It has been a long time since the Air War Publications team has been able to catch up in person. In fact, the last time any of the team got together was when Andrew visited Adam at his home in February 2017. Since then, a lot has changed for Andrew, Morten and Adam. Becoming a parent, building a new house, renovations, moving across the country (for a second time!) and so much more, not least of all the global pandemic, have all conspired against the three enthusiasts finding time to relive the festivities of 2012, when Morten visited Australia, and he, Andrew and Adam were finally able to meet in one place.

While the three are in regular contact via email, Skype and text messages, a face-to-face meet-up is very rare. So, it was great that Andrew and Adam were able to catch up for a few hours at Doug Norrie’s home recently.

Andrew (left) and Adam (right) visiting Doug Norrie (centre) at his home in June.

Doug is the author of an Air War Publications title scheduled for release in 2024: a history of the Royal Australian Air Force’s No. 450 Squadron during the Second World War. Planned as a two-volume release, the first part deals with the Squadron’s activation, training, and initial operations in the Middle East and North Africa up to October 1942.

As Andrew was taking a well-deserved break with his partner, Sarah, visiting the Hunter Valley wine region of New South Wales to stay with friends, the opportunity to meet up was too good to resist. As such, Andrew contacted Doug, who was more than happy to arrange a meeting. What’s more, Adam was just a mere three hours’ drive away (not far in Australian terms), so it was obvious a catch-up between the three should be arranged. 

A few emails later and one weekend in July, Adam, Andrew, and his wonderful partner found themselves in the kitchen of Doug’s house, glass of local red wine in hand, enjoying some cheese, cured meet and olives, chatting away as if they had all been neighbours for years. The topic of conversation ranged from Doug’s immense library of aviation history books to the tyranny of distance the Air War Publications team and its various contributors face.

Having decided it was far too long between drinks and conscious of Adam’s limited available time, Andrew, Doug and Adam soon got down to business. This included research into some anti-shipping claims made by No. 450 Squadron in 1943 and 1944, with several notable claims being linked to identifiable Axis losses, and captioning photographs that will appear in Volume Two of Doug’s forthcoming No. 450 Squadron history. However, the research and discussion was not all focused on Doug’s title; Andrew was able to avail himself of Doug’s immense library and cross-reference some information that he is preparing for his work on the air war over Courland in the closing stages of the Second World War, whilst Adam was able to dive into some out-of-print material for his current research title.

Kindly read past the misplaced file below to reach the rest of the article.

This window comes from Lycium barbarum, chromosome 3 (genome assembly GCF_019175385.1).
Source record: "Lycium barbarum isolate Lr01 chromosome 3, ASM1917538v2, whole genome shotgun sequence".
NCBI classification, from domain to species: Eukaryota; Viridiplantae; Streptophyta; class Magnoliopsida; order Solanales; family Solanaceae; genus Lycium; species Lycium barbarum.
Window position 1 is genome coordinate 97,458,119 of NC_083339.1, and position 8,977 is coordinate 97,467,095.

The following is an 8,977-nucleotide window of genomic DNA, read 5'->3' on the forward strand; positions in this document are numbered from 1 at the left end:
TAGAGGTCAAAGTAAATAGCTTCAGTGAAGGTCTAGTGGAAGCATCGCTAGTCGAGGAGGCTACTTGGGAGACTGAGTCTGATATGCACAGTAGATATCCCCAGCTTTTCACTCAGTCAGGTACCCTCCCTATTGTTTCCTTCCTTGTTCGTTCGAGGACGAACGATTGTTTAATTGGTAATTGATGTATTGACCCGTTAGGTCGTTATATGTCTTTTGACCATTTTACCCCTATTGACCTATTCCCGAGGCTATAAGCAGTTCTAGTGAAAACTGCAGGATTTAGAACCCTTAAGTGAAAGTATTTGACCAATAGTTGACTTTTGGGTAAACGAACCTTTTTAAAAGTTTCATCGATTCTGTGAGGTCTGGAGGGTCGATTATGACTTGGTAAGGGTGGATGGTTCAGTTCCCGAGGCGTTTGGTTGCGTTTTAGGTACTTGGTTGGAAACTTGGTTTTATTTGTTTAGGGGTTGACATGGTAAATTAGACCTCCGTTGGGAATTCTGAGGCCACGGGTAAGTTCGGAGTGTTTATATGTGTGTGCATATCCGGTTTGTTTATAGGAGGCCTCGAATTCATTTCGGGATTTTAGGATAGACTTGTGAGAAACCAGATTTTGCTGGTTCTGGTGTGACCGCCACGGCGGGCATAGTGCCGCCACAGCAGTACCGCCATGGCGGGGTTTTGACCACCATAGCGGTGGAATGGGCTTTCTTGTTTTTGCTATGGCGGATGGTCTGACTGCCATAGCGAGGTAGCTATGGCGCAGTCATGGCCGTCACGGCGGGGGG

Kittyhawk Mk. IV FX745 ‘OK-Y’ of No. 450 Squadron RAAF in Italy. (IWM via Wikimedia Commons)

As nice and as productive as the meet-up was, it could not have been achieved without the kindness and hospitality of Doug Norrie for offering up his home as a collection point for the meeting, and Andrew and Adam’s respective partners for allowing them the time to indulge their interest in furthering the research into Allied and Luftwaffe operations during the Second World War.

Volume One of Doug’s No. 450 Squadron history is currently undergoing editing and a final read through, prior to moving to layout by Morten in 2024. Doug has crafted his manuscript from an extensive, painstakingly-compiled data file of personal diary entries, combat reports, newspaper clippings, interviews, official records and logbook entries. A real labour of love, the Air War Publications team look forward to providing you with future updates on Doug’s work as and when we can. In the meantime, here is just one snippet that Andrew, Doug and Adam discussed in their recent get-together:

Amongst the No. 450 Squadron successes against shipping was one notable vessel. On 22 January 1944 the Australian squadron sent its Kittyhawks across the Adriatic Sea to attack shipping targets at Zara (modern Zadar, Croatia). They were airborne between 12:00 and 14:00, and reported bombing and strafing of a 4,000 ton ship, resulting in an explosion of steam and black smoke. This same vessel had been strafed and damaged by South African Spitfires that morning. The German naval command for the region, the Seekommandant Dalmatien, provided a very good match for these Allied attacks in its war diaries, as follows:

The bow of the recovered Elettra, now located in Trieste, Italy. (Wikimedia Commons)

At 07:05 G-107 was attacked off Amica Point by five enemy fighters, boiler and steam pipe hit. During the second attack at 13:04 the boat received two direct hits, on the bow and amidships. Total loss. Captain and seven men wounded.

The G-107 was a requisitioned Italian steam yacht, which had previously belonged to none other than Italian inventor and electrical engineer Guglielmo Marconi. The vessel had been known as the Elettra until the Germans confiscated it from the Italian government in September 1943. It was badly damaged by the No. 450 Squadron bombs, and the skipper decided to ground the vessel to prevent it sinking.

Sadly, the meeting came to a close far too soon, as Adam turned back onto the highway during the mid-afternoon to get home to his family, and bedtime for his two young children. Despite the brief visit, Andrew, Doug and Adam managed to accomplish a lot during their brief time together. They ate some fine local produce, shared some great jokes, chatted about their shared passion, but most importantly, worked hard to move Doug’s project closer to publication.